For the U.S., Erik Bjornsen clocked the 22nd-fastest time en route to 38th (+3:10.4), after he started 51st. Simi Hamilton improved 10 places to finish 49th (+4:07.8), Scott Patterson and Paddy Caldwell worked together to move up from 72nd and 73rd, respectively, to 58th (+4:41.5) and 59th (+4:41.6), respectively, at the finish. Kevin Bolger placed 60th (+4:43.5) and David Norris 64th (+5:09.8).
While Klæbo slipped from second to 25th in the pursuit (+1:45.8), the Norwegian still won his first Overall World Cup by 119 points over Cologna in second. Sundby placed third, 29 points out of second and 82 points ahead of Harvey.
Cologna claimed the Distance World Cup Crystal Globe by 41 points over Sundby, and Holund reached the Distance World Cup podium in third, 58 points out of second and just 5 points ahead of Harvey in third. France’s Maurice Manificat had been third heading into the final day of racing, but finished the pursuit in 26th (+2:11.9) and dropped to fifth in the final distance rankings.
IBU World Cup (Oslo, Norway): Women’s pursuit + men’s relay
In her last race of the season, Susan Dunklee returned to the podium. The American started fourth in Sunday’s 10-kilometer pursuit at the International Biathlon Union (IBU) World Cup in Oslo, then made her way into third by the final shooting stage. Dunklee shot 18-for-20 (1+0+1+0) and finished 29.5 seconds behind the winner, Darya Domracheva of Belarus, who missed two targets as well (1+0+1+0) and finished first in 30:37.4. Slovakia’s Anastasiya Kuzmina started the race in first (ahead of Domracheva in second) and ended up second (+9.2) with four penalties (0+2+2+0).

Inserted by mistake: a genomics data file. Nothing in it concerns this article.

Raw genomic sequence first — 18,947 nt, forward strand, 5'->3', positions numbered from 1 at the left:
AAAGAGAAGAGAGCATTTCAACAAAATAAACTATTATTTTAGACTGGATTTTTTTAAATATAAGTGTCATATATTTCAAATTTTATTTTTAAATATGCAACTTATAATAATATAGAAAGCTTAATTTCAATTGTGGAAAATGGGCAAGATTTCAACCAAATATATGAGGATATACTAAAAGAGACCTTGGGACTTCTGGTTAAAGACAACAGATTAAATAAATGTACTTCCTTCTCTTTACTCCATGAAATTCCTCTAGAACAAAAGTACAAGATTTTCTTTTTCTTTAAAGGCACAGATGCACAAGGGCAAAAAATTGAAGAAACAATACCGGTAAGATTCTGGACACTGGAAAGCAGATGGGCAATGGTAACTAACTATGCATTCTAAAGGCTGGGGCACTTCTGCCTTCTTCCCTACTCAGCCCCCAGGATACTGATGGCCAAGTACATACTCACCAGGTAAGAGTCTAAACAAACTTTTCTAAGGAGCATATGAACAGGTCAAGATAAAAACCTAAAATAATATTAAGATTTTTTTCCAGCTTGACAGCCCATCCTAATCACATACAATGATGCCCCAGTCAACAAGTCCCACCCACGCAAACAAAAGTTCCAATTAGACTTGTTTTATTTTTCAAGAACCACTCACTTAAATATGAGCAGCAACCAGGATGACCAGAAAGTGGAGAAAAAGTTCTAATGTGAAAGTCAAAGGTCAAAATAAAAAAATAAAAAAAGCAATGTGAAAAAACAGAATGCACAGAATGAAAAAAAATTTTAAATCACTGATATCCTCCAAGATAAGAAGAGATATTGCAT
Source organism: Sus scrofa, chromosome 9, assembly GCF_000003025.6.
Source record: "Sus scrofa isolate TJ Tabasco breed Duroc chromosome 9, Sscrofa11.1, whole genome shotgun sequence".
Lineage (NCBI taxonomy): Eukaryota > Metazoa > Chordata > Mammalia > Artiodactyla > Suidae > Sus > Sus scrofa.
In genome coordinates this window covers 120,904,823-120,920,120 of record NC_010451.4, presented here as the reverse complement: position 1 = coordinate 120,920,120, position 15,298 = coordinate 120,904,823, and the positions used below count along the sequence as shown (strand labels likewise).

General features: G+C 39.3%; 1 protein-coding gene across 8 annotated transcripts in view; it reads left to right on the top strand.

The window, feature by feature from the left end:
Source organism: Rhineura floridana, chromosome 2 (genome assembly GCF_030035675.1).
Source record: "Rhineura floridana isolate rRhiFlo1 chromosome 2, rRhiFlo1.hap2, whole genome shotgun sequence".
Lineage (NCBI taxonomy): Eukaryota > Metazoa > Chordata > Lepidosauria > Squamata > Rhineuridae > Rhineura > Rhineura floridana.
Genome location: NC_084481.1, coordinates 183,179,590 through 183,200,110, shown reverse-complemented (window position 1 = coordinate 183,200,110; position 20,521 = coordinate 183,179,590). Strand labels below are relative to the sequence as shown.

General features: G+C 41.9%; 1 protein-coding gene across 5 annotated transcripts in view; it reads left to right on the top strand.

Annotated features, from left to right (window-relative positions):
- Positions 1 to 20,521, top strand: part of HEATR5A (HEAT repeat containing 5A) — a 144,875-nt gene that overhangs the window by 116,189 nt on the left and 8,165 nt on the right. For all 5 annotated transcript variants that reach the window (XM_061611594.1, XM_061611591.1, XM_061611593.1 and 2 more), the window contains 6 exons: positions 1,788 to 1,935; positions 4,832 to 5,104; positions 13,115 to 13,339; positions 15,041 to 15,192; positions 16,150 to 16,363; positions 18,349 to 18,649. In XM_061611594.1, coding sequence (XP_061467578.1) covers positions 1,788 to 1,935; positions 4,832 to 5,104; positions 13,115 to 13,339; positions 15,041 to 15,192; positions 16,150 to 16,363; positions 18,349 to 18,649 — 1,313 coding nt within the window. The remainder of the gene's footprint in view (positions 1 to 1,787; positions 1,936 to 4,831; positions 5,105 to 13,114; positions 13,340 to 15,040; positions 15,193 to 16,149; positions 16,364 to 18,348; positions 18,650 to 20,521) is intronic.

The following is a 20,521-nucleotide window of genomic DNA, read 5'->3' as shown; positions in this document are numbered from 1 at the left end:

Canada’s Julia Ransom and Rosanna Crawford finished together in 51st and 52nd, respectively, both 4:52.4 out of first. Ransom had four penalties (0+1+1+2) while Crawford missed five (1+3+1+0). Emma Lunder did not finish.
In the men’s 4 x 7.5 k relay on Sunday, Norway’s team of Lars Helge Birkeland, Henrik L’Abee-Lund, Tarjei Bø, and Johannes Thingnes Bø used just three spare rounds to clean eight shooting stages and took the win in 1:13:13.7 hours. Austria finished 50.3 seconds back in second place, with Dominik Landertinger, Felix Leitner, Simon Eder, and Julian Eberhard, with a total of five spares. Russia’s Maxim Tsvetkov, Anton Babikov, Dmitry Malyshko, and Anton Shipulin raced to third (+56.9) with just four total spares.
The U.S. men placed seventh (+2:01.5) with eighth spares, after Lowell Bailey put the team in seventh on the first leg. Sean Doherty skied them up to sixth on the second leg, Tim Burke slipped to 10th on the third leg, and Leif Nordgren posted the seventh-fastest anchor leg to put them in seventh at the finish.
Canada placed 16th (+5:42.4) with Christian Gow, Scott Gow, Brendan Green, and Macx Davies. The team had been in 19th at the final exchange, but Davies skied them up to 16th with the 14th-fastest anchor leg. In all, they used 10 spares.